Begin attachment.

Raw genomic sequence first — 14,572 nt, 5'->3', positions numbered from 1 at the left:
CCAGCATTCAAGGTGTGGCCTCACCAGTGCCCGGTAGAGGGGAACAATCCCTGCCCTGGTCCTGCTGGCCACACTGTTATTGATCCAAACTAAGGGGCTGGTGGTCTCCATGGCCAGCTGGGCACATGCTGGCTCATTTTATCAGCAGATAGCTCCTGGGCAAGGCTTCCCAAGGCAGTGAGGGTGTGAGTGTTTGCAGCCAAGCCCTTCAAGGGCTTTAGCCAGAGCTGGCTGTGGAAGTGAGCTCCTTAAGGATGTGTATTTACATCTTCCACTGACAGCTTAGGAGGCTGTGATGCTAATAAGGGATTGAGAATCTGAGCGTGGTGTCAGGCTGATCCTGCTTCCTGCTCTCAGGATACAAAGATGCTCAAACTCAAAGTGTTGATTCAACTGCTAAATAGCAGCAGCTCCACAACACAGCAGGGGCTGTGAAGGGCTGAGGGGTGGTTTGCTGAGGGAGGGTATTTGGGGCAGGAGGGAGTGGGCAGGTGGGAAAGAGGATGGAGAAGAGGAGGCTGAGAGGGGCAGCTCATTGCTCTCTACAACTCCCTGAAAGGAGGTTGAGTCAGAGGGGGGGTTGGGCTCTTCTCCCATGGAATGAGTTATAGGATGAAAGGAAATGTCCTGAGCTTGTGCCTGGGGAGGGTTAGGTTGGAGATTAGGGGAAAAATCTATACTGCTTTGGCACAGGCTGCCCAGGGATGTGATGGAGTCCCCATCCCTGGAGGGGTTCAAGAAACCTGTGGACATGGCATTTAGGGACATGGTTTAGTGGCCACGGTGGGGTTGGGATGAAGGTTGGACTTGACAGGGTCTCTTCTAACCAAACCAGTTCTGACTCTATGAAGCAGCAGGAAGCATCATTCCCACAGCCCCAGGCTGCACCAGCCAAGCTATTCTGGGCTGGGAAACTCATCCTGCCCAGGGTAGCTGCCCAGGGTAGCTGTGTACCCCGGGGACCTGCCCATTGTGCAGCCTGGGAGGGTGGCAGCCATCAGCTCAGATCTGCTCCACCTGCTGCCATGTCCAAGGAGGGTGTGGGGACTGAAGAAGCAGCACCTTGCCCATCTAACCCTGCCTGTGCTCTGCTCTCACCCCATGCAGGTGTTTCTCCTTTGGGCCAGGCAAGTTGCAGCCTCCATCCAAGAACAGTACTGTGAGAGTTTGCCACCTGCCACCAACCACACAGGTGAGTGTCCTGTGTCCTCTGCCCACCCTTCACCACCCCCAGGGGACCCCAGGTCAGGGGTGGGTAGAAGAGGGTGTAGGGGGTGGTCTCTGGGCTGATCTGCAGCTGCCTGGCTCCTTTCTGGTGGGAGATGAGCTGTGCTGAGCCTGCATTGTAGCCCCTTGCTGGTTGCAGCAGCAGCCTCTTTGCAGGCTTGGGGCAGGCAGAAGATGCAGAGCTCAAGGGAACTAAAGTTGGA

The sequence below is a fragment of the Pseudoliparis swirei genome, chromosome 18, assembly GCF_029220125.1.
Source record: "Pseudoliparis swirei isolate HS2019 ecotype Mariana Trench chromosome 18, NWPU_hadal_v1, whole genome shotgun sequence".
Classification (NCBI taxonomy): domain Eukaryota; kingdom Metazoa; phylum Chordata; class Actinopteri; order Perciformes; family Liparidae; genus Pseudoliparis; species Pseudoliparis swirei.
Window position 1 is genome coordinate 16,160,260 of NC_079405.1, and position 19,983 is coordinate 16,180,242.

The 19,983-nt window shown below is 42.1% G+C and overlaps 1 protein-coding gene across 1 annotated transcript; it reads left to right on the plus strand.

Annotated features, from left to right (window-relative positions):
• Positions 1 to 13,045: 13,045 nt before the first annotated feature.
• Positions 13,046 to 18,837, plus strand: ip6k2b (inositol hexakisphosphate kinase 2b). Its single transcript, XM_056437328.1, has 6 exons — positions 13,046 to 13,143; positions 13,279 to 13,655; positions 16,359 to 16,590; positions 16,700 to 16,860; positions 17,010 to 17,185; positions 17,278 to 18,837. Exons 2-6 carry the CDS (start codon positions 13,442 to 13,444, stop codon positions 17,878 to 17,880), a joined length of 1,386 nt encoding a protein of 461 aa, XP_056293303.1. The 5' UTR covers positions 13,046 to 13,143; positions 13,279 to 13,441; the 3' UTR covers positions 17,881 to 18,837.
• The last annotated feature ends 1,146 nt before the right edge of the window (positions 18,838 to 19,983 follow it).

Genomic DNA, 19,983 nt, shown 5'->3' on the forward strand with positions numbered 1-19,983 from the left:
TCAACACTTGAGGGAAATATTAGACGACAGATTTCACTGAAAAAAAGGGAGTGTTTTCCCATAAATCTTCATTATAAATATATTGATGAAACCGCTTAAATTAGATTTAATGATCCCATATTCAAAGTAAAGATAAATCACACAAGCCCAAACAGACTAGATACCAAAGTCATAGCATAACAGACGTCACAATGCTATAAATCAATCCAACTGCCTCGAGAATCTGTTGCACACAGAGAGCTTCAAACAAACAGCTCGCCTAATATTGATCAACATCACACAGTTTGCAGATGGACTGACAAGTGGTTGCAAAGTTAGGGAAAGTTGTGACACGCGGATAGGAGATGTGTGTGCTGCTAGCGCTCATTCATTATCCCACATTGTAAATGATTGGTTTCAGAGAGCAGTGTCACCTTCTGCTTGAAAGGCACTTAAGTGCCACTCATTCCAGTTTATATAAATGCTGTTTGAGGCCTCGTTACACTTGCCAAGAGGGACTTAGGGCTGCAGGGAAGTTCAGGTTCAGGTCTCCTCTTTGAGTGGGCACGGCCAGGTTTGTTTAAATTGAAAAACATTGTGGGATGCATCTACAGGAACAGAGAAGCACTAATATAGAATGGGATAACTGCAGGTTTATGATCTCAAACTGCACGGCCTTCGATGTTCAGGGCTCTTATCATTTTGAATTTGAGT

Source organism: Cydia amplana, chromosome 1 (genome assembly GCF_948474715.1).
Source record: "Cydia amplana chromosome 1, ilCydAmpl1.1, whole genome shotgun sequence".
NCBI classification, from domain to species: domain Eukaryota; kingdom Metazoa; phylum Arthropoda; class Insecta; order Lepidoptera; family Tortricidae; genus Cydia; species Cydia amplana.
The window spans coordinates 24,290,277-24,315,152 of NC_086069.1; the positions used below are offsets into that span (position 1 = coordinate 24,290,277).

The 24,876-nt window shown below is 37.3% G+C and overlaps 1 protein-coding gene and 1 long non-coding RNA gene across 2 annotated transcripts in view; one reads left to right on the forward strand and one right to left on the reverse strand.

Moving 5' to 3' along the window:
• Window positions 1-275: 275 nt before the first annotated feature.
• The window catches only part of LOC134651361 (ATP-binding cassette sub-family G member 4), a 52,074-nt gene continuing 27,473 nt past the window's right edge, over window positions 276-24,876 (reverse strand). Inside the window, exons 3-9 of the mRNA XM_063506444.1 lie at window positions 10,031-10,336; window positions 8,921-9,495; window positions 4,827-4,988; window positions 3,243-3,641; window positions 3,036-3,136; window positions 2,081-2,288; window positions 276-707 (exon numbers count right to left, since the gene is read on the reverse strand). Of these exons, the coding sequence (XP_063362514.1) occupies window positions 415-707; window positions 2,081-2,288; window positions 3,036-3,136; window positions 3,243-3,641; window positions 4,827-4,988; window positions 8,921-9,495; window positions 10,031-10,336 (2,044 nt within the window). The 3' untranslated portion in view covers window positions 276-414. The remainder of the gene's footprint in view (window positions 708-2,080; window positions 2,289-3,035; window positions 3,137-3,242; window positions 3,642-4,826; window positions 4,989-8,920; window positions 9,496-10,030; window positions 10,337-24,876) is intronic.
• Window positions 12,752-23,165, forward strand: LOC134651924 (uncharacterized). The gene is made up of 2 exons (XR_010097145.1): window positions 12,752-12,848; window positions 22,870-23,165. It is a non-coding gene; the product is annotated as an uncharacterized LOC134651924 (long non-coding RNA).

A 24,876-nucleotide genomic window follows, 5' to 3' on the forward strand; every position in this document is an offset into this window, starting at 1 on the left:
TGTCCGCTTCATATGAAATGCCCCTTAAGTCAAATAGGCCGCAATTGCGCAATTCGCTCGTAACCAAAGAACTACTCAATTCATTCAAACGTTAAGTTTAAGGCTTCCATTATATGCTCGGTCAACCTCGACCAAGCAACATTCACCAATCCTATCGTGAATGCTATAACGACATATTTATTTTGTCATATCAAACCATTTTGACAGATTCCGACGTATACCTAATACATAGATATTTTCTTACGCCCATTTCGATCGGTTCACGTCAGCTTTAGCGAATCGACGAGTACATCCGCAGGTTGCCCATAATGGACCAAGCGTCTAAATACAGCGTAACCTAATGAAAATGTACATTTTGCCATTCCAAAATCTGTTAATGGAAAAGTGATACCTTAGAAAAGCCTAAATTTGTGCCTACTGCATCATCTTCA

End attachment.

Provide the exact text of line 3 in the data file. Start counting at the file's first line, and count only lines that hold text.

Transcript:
The sequence below is a fragment of the Pseudoliparis swirei genome, chromosome 18, assembly GCF_029220125.1.